This change would be effective because as the trainer becomes more efficient in the gym, they are able to generate greater amount of training intensity and it does become more difficult to complete an effective and time efficient whole body session when you are pretty much warn out after a few exercises. The either/or system will also enable you to enjoy greater muscle-specific recovery (recovery being a VITAL component of the overall success of your training).

So that is a good basic model for getting started, but what if you are an experienced trainer, surely periodisation does apply? Yes most certainly, I suppose 2 ways we could look into this is with seasonal periodisation and competition periodisation.

To recap: periodisation is breaking your training program down into specific phases to enable you to create the ideal result by a determined date. Seasonal periodisation I feel is a little different. As a serious though non-competitive trainer, using the seasons is a great way to keep progressing in your training; generating better results and keeping things fresh.

Seasonal Periodisation – breaking your training down into times during the year

Winter Training – as the months get colder, people will rug up more and the gaining of a ‘little fat’ becomes less of a concern. Most people will use this time to “bulk up” to pack on the pounds. Their training will become more basic, heavier loads, more food and generally trying to pack on as much bodyweight as possible. Some do it right and I don’t believe in gaining excessive weight for the sake of weight: it does not let you build muscle faster. But still, during this time the focus is generally on heavy power movements, more basic training and really trying to get the poundage's up.

Summer Training – as it gets hotter the layers come off and people are keen to show off their hard earned results that they generated through the winter months. The goal being to burn the excess body fat and to show off the hard earned muscle – this is a seasonal goal and they want to carry their form through all of the warmer months. More cardio, less calories, cleaner food and overall, a more active lifestyle are all parts of a summer training model.

Seasonal periodisation could be summed up as 2 training phases – your heavy bulking phase and a cutting-up phase. Works great and produces great results for the non­competitive, serious trainer.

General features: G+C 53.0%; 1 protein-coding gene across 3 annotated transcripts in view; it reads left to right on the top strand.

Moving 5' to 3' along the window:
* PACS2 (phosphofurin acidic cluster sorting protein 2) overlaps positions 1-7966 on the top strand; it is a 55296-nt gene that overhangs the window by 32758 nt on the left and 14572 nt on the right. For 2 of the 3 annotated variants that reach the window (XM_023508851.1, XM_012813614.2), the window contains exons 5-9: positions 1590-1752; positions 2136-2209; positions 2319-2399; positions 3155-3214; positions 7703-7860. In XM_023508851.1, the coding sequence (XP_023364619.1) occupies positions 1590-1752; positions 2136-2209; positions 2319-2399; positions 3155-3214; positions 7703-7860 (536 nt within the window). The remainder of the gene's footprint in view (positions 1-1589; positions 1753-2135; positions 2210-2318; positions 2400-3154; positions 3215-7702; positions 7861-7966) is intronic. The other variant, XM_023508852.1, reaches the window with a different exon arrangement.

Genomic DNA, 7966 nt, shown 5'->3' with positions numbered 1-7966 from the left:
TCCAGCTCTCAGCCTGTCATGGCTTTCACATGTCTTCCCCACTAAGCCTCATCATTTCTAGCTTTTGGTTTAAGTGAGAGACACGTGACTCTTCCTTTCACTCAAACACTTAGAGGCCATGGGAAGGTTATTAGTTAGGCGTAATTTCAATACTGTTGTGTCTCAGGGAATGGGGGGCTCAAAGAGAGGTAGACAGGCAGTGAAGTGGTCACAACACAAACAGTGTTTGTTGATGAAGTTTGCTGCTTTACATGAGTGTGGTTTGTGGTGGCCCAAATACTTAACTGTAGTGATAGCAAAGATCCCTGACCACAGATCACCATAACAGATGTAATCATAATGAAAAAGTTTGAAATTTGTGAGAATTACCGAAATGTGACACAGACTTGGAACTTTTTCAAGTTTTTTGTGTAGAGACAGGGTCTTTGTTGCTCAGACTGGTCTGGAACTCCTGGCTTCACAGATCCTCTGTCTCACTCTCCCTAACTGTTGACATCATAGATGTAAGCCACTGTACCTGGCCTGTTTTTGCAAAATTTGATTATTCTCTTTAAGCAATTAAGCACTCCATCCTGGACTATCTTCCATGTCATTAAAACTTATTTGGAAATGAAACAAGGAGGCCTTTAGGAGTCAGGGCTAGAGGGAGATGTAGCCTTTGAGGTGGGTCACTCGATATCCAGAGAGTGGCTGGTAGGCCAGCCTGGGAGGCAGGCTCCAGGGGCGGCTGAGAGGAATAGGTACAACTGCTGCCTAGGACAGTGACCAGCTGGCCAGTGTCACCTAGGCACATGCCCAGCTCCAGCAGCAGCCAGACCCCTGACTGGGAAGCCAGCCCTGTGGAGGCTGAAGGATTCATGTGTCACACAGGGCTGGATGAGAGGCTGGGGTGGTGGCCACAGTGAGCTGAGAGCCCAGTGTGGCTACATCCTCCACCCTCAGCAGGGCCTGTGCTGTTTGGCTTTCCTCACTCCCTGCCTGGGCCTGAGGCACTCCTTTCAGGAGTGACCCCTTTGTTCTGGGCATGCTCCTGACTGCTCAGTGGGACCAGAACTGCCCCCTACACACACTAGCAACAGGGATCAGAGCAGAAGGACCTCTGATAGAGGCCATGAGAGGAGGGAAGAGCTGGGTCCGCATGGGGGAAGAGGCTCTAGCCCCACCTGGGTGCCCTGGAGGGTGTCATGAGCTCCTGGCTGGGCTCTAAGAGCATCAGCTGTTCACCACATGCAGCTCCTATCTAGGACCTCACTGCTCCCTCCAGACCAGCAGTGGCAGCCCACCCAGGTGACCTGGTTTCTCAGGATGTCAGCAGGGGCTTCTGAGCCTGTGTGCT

Periodisation for the competitive athlete

As a competitive bodybuilder who wants to lay it all on the line come D-Day, I believe the basic periodisation model needs to slightly ‘skew’ to meet your specific demands. As an athlete, it is not what you do in the last couple of weeks that is going to generate specific physique changes in regards to ‘development’, rather what you are doing month and weeks out that is really going to make the difference. Take advantage of the time you have, but never loosing focus of the bigger picture.

Let’s set this up with an example again. Say you have competed, did pretty well but the judges have told you that your physique is a little unbalanced and that you need to build the shoulders up to present a better package. You don’t plan on competing for another 12 months so you have more then enough time to make the positive changes, what do we do?

First is to realise that you have 12 months. Change your training around, get nice and basic with some heavy lifting. Also, prioritize your shoulders and hit them earlier in the week when you are your freshest and have more energy.

Then simply the way you train works hand in hand with the condition you are able to maintain (or a body fat level that you are happy to stay at) compared to the developments that you are also able to make in relation to the time remaining till the show. If you are specifically focused on this show, you should be training hard and heavy all the way up and making slight changes along the way as your physique changes. In reality, the greatest changes will come with the inclusion of cardio and certain dietary changes (which are in direct relation to what I just quoted previously – time v’s development v’s condition).

The main difference for the athlete – you are an athlete 24/7. As our sport is based on ‘development’ and not so much performance, we in a way need to be more regimented then our performance cousins. They can afford to slack off a little with diet etc, as their ‘look’ is not on show compared to ours where from at minimum, 3-4 months out we need to be rock solid with our approach and every day being the best day we can muster for it really does all add up.

It does get confusing doesn’t’ it? As a bodybuilder and not having to ‘perform’ on the day (we do, but you know what I mean), that can generate some leeway with our training but additionally it becomes more crucial then ever for really it is true – what we are doing 6 months out DOES count. In my opinion an athlete really is an athlete 24/7. For the bodybuilder there is no off season: rather just time available till the next show and what we need to do within that time.